Mario Puzo’s 1969 novel is, perhaps, overshadowed by Francis Ford Coppola’s 1972 film. Nevertheless, The Godfather is a sensation even now and is a complex and absorbing tale of loyalty, betrayal and revenge. We learn, as the characters do, that nothing is as important as family.

Set in 1940’s New York, the story opens with a court case, the only one present in a book so filled with crime, and we see several characters building the courage to ask for the help of their precious Godfather. The Godfather, Don Corleone, busy with the marriage of his daughter Connie, is feared as much as he is loved. Chief of the Sicilian Corleone mafia family, the Godfather takes pride in the care and protection he offers to his extended family. When he is shot war breaks out between the five mafia families of New York and his liberal son Michael is embroiled in the action and must go into hiding. Each suffering extreme hardships, the families must either war until one is victorious or accept a fragile peace.

The Godfather is still an evocative page-turner despite being over fifty years old. Sometimes its varying pace and inclusion of elongated chapters of character’s back stories can juxtapose its thrilling twists but the deaths, of which there are many, are enjoyably shocking, each coming at unexpected moments. The text itself can be repetitive and laboriously written but it must be remembered that the book is of its time and, despite such niggles, still provides a thrilling read.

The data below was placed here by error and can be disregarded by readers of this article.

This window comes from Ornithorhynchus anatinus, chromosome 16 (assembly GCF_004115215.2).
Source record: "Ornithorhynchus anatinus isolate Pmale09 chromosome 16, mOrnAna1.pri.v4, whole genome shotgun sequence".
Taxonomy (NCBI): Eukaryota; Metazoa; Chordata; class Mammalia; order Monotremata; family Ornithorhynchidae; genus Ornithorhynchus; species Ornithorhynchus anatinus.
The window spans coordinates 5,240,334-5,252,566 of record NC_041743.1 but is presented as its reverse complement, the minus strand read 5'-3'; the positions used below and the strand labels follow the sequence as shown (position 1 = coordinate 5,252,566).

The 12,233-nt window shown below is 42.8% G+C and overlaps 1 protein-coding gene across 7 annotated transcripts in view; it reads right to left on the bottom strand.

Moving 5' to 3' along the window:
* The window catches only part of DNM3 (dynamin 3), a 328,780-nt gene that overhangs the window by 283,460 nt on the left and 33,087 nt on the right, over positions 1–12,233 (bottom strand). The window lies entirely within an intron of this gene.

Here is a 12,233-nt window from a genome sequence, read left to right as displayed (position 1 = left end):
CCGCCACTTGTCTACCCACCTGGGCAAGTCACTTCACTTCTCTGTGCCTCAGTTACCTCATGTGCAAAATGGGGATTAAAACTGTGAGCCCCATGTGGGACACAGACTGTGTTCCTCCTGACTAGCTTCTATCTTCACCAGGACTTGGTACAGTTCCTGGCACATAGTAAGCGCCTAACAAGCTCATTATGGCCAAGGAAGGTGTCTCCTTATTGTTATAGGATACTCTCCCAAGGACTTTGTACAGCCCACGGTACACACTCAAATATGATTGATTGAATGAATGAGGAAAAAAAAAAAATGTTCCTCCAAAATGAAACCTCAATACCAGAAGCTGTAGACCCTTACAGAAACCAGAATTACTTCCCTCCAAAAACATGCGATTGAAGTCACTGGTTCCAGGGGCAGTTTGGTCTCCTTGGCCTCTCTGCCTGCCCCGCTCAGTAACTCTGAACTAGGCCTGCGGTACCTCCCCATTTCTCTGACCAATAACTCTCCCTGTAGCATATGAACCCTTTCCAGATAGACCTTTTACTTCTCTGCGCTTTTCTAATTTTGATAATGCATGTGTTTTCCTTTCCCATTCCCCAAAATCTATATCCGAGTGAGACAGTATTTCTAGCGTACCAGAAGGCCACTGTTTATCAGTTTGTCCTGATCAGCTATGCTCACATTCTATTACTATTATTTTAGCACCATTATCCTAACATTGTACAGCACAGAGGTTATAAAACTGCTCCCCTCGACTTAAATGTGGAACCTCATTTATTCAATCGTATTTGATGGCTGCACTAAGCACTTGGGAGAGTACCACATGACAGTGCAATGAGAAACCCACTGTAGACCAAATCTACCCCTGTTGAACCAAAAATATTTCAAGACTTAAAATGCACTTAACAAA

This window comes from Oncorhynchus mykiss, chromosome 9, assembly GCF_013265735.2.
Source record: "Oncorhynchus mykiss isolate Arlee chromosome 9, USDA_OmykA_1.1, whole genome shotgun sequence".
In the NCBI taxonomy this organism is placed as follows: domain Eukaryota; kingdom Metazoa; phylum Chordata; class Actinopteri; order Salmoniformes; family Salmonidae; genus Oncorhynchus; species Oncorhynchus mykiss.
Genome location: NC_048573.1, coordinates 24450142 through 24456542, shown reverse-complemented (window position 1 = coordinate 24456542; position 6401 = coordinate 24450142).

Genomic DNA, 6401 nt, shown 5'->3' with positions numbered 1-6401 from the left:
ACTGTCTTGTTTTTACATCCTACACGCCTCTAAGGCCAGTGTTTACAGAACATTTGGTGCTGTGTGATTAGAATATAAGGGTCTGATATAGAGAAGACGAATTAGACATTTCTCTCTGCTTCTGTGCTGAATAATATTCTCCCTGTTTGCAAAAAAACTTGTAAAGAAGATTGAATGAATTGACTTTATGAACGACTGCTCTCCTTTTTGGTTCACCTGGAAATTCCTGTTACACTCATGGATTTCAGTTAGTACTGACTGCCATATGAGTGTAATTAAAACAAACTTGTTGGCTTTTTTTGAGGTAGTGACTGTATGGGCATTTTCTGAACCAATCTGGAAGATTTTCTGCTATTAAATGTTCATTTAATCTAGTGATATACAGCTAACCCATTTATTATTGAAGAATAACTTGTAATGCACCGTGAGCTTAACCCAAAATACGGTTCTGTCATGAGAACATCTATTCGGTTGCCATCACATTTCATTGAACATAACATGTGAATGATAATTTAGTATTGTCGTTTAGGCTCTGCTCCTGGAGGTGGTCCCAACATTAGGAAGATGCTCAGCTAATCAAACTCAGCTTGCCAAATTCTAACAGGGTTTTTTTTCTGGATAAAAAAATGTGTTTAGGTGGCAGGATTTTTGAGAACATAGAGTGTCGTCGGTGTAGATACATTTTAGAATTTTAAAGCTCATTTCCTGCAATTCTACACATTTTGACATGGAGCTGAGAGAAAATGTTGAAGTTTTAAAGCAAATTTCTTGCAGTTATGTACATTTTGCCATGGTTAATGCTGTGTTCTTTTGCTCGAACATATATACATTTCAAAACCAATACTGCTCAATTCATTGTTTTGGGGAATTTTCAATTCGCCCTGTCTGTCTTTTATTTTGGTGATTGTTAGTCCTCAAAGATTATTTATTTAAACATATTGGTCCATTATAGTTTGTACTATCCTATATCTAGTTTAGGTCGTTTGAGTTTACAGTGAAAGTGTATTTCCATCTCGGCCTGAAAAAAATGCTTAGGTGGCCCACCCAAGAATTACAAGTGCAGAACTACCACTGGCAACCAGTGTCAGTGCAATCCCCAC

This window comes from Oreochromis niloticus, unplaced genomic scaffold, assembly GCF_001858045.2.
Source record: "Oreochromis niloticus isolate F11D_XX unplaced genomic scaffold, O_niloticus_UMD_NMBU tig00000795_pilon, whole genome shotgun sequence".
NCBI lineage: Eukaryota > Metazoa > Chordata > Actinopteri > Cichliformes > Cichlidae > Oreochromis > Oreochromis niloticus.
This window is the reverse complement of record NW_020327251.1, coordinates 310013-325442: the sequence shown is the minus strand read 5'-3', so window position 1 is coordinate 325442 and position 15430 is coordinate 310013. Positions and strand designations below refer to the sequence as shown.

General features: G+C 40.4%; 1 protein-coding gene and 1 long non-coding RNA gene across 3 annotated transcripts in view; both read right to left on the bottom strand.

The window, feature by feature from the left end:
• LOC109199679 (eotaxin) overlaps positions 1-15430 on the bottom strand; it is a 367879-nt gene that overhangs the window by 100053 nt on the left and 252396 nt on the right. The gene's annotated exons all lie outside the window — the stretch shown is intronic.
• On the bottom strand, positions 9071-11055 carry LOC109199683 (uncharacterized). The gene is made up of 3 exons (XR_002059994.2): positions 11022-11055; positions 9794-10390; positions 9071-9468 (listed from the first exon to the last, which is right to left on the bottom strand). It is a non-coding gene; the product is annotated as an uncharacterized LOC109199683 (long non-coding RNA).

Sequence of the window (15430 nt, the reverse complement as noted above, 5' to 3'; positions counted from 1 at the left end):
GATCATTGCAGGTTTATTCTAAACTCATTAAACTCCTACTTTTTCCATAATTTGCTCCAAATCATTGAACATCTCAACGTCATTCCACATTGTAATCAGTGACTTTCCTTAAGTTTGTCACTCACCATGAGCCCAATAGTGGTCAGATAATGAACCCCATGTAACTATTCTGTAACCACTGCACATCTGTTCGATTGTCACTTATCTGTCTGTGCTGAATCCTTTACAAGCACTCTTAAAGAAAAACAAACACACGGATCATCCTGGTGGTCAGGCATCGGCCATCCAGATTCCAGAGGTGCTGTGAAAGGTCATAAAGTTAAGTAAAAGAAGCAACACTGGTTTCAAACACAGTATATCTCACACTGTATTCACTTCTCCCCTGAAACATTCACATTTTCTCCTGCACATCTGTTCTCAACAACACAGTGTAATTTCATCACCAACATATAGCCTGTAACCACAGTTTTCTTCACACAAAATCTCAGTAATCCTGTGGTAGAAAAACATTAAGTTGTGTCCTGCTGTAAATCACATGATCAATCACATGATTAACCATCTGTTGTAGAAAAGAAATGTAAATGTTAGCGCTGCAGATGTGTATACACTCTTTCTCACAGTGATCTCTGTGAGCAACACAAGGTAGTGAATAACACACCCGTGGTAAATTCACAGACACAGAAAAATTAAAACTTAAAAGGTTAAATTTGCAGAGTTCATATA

Filled with memorable characters, from the singer Johnny Fontane, to the Don’s son Michael, the Godfather is richly populated. The picture the book paints of the Don presents an imposing but loving man who seems to breathe with every turn of the novel’s pages. The women who inhabit the world of the book often suffer at the hands of men but, as the story progresses, they gradually gain strength and, though still dependent on men, accept the courage they must shoulder for their husbands, brothers and sons.

Of course the infamous scenes are all present, including, notably, the finding of a horse’s head in a bed. Puzo’s words create a horrifying image that helps set the tone of the novel. Sex, alcohol and fighting abound and one must prepare for many a busted lip and merciless beating. The book, primarily, is a examination of human nature – The Godfather’s cool level-headedness is contrasted by the fly-of-the-handle attitudes held by the likes of Sonny and Carlo, making for turbulent outcomes.

A classic in its own right, The Godfather is a must read for any fan of the cinematic trilogy or of more recent projects such as Sopranos and Boardwalk Empire.

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